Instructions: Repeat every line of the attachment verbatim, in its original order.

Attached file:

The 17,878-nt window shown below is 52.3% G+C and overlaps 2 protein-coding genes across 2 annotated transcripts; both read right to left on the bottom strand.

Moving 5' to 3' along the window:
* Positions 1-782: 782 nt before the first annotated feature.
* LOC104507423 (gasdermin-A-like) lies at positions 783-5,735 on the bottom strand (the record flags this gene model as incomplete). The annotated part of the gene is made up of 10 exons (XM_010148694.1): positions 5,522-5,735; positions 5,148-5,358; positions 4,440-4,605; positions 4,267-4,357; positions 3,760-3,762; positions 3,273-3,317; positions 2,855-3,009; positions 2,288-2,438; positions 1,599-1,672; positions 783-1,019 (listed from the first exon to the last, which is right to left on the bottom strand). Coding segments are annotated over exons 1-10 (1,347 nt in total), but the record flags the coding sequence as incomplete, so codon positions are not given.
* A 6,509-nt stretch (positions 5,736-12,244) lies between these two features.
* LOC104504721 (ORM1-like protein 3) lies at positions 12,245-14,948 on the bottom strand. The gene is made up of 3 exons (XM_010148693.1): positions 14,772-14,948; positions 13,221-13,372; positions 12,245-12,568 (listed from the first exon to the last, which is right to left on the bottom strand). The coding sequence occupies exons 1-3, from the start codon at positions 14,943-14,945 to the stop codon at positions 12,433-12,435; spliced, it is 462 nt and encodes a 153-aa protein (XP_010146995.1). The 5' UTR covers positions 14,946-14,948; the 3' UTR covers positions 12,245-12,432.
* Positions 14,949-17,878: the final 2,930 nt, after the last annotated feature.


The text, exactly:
The 17,878-nt window shown below is 52.3% G+C and overlaps 2 protein-coding genes across 2 annotated transcripts; both read right to left on the bottom strand.

Moving 5' to 3' along the window:
* Positions 1-782: 782 nt before the first annotated feature.
* LOC104507423 (gasdermin-A-like) lies at positions 783-5,735 on the bottom strand (the record flags this gene model as incomplete). The annotated part of the gene is made up of 10 exons (XM_010148694.1): positions 5,522-5,735; positions 5,148-5,358; positions 4,440-4,605; positions 4,267-4,357; positions 3,760-3,762; positions 3,273-3,317; positions 2,855-3,009; positions 2,288-2,438; positions 1,599-1,672; positions 783-1,019 (listed from the first exon to the last, which is right to left on the bottom strand). Coding segments are annotated over exons 1-10 (1,347 nt in total), but the record flags the coding sequence as incomplete, so codon positions are not given.
* A 6,509-nt stretch (positions 5,736-12,244) lies between these two features.
* LOC104504721 (ORM1-like protein 3) lies at positions 12,245-14,948 on the bottom strand. The gene is made up of 3 exons (XM_010148693.1): positions 14,772-14,948; positions 13,221-13,372; positions 12,245-12,568 (listed from the first exon to the last, which is right to left on the bottom strand). The coding sequence occupies exons 1-3, from the start codon at positions 14,943-14,945 to the stop codon at positions 12,433-12,435; spliced, it is 462 nt and encodes a 153-aa protein (XP_010146995.1). The 5' UTR covers positions 14,946-14,948; the 3' UTR covers positions 12,245-12,432.
* Positions 14,949-17,878: the final 2,930 nt, after the last annotated feature.